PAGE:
Seeing how often Wisconsinites have been told that public school districts are starving, it isn’t surprising that when asked to guess how much tax money districts spent per student, they whiffed. And not by a little. The most common guess was about one-third to one-half of what the Department of Public Instruction says is the real figure.
America is choosing sides and Wisconsin — given the lurch to the left along its borders — can greatly benefit.
Minnesota, Illinois and Michigan are all now among America’s 17 thoroughly blue states where Democrats control both chambers of the legislature as well as the governor’s mansion. We are just one of 11 states with divided government, according to Ballotpedia, and Iowa is one of 22 states that is totally red.
A new poll last month asked 700 likely voters, “Do you generally support or oppose school choice?” and 70% said “support.” That’s a landslide. Sure, the idea was big with Republicans, but 67% of independents favor choice. A majority of Democrats, 53%, did.
I suppose I’ll be accused of being unkind, uncouth or maybe even unhinged, but why…
When Jalisa Hawkins decided to transfer her daughter from one Beloit public school to another, the state cut the sum taxpayers spend on the child’s education by about 40% for no good reason.
The Hop cost $15.03 per ride in operating expenses, never mind the cost of rails and wires — not a dime of it paid by passengers. It’s why the Legislature is doing Milwaukee a favor when it says, “enough.”
Is the left really coming for your gas stove? Wisconsin Republicans, who have introduced legislation ensuring you will be able to continue to run your appliances and your car and your home on fossil fuels, clearly think so. And there is considerable evidence they are correct.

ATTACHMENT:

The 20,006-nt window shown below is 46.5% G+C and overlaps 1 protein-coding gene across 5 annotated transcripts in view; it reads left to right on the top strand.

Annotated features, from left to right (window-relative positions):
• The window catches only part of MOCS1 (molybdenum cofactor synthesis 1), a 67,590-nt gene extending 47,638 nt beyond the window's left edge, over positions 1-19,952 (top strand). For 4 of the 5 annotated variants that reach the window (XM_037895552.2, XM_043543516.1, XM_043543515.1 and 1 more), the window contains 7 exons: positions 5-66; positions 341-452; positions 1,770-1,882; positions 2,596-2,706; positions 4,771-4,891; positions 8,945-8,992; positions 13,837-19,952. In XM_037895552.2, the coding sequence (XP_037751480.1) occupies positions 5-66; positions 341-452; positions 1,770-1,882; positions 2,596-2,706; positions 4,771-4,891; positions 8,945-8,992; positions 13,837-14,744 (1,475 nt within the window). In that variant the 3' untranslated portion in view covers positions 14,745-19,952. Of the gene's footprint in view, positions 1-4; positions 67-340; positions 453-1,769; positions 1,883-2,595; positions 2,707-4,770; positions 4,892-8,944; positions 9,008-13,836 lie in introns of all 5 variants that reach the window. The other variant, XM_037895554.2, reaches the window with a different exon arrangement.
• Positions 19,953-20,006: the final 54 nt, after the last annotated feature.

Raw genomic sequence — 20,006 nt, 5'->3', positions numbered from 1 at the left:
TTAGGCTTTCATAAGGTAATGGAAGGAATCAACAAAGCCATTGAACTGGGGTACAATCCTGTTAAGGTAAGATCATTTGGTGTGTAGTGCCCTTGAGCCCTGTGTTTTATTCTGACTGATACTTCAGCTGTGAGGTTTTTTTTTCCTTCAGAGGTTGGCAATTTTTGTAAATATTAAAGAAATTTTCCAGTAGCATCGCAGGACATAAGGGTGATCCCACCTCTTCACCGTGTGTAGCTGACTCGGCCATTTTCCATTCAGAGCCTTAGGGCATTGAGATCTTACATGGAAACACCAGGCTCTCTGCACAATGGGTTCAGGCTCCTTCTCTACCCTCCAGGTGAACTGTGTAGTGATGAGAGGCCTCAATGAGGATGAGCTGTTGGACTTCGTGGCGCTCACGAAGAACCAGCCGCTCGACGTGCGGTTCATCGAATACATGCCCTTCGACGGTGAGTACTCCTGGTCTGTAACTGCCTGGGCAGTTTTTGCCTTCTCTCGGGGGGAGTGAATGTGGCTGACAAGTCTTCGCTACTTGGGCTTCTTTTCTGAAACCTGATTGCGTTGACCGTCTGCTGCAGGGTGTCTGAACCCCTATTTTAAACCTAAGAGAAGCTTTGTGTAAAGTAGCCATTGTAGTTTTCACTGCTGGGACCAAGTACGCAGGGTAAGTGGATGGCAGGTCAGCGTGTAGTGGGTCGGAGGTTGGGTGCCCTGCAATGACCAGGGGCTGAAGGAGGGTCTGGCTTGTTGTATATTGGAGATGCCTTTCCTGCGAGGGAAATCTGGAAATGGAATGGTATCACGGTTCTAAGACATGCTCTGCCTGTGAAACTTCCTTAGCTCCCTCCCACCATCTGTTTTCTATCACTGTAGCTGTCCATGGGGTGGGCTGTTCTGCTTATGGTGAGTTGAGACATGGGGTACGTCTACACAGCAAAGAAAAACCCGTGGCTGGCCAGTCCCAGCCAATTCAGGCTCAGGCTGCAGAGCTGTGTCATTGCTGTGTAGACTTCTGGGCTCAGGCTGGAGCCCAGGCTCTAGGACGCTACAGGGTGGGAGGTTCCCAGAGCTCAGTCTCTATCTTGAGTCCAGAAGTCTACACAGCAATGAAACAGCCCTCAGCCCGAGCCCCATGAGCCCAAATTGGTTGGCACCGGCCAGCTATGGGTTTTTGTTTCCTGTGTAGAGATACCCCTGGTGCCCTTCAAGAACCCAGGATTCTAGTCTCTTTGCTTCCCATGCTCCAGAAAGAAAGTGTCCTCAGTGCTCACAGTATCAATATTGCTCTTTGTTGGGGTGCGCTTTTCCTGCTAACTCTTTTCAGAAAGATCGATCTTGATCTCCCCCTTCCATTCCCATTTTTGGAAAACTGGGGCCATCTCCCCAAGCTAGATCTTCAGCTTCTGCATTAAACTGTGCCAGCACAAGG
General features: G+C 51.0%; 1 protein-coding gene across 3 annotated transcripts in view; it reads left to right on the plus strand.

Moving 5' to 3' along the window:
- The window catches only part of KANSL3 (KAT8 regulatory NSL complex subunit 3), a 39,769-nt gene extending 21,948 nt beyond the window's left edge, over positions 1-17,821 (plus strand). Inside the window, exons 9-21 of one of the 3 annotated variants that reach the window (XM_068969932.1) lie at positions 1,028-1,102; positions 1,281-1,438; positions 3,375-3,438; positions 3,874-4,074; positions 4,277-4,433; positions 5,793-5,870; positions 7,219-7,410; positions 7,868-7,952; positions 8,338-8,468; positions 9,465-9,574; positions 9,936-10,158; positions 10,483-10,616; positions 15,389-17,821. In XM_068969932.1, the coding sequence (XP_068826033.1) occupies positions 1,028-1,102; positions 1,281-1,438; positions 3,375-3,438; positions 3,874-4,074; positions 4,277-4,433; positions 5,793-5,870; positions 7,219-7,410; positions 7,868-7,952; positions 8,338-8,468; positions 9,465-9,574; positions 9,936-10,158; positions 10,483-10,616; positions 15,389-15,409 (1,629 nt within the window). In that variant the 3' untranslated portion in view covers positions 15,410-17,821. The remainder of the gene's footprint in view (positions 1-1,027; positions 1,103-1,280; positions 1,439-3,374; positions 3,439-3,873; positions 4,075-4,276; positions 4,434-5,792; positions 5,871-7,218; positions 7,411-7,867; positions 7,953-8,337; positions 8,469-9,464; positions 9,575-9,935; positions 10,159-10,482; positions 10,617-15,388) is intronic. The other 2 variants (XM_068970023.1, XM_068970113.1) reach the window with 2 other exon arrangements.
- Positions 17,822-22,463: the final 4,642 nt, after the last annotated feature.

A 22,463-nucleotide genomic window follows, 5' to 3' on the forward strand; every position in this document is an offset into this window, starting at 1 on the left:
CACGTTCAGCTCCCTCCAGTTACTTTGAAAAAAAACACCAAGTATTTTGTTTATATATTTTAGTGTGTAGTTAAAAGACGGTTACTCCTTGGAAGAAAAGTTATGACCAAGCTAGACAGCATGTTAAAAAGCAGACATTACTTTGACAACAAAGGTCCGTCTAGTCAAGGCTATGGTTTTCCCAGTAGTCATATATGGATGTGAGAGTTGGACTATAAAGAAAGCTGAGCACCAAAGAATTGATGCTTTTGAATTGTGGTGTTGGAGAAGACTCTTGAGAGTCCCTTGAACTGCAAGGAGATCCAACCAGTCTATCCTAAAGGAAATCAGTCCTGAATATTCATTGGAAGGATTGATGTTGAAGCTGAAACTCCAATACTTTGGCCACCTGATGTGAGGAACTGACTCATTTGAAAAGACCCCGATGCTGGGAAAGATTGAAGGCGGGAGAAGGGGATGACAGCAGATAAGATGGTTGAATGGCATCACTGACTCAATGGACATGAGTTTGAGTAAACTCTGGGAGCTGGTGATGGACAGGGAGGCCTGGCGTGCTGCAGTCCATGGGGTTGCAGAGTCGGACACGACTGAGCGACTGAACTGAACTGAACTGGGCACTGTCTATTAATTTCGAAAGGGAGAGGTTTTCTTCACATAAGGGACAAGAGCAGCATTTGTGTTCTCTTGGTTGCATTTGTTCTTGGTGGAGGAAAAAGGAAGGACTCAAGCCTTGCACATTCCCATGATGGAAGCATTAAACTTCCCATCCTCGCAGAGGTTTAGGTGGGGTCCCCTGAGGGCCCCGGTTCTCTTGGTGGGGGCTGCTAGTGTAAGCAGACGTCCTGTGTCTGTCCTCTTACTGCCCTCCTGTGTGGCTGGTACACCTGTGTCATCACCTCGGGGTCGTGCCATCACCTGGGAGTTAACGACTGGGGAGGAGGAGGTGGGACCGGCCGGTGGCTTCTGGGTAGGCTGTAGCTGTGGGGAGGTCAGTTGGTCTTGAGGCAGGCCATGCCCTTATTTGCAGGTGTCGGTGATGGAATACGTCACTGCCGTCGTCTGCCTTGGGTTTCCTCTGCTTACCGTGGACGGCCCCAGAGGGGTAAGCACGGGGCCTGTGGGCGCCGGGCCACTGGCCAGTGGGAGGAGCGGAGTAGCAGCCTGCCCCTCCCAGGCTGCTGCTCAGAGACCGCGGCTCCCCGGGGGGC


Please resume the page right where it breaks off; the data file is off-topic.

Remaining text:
Teaching is a complex task, at its best a performing art. You get summers off, but you’re grading papers at night all winter, drawing on depths of patience and stamina. You’d qualify for sainthood if you gave 100% every day as your employer’s check showed indifference. Act 10 freed districts to quantify their appreciation for diligence. Teachers responded to the appreciation. This is right and just.
Let’s forget about economic pie-growing for a minute (just a minute) as our legislators start…
Unions — and the progressives looking to make them again mandatory in Wisconsin — don’t get markets. They don’t get that in a market, a seller and a buyer or an employer and an employee must both benefit or no future deals happen. Instead, the game is zero sum, a fight for morsels, and only the bigger fist wins.
Wisconsin’s FoodShare is supposed to be a short-term safety net program. But redistributionists have used the pandemic as an excuse to grow government involvement in one of the most basic aspects of human life — how individuals feed themselves — in an upward trajectory detached from meaningful metrics on need or economics.
Pathways, a public school, gets $9,200 per pupil from taxpayers, the funding Wisconsin offers to all charter schools. By contrast, the average district public school in Wisconsin spends about $15,300 per child, the latest “total education cost,” according to the Department of Public Instruction. Why the gap?
Robin Vos spoke a hard truth the other day, something unpleasant because it is incontrovertible.
Speaking about the future of funding an important Wisconsin priority, the speaker of the state Assembly said, “The gas tax is declining whether we like it or not.”
Wisconsin’s flat tax is about what needs to happen next year and the year after that, and down the road even further when our kids are grown and tempted to take that job in Austin because all that’s left here is vacant office space and minimum wage gigs at the local vape shop. It’s about growing the pie the way CROWE assures us can happen.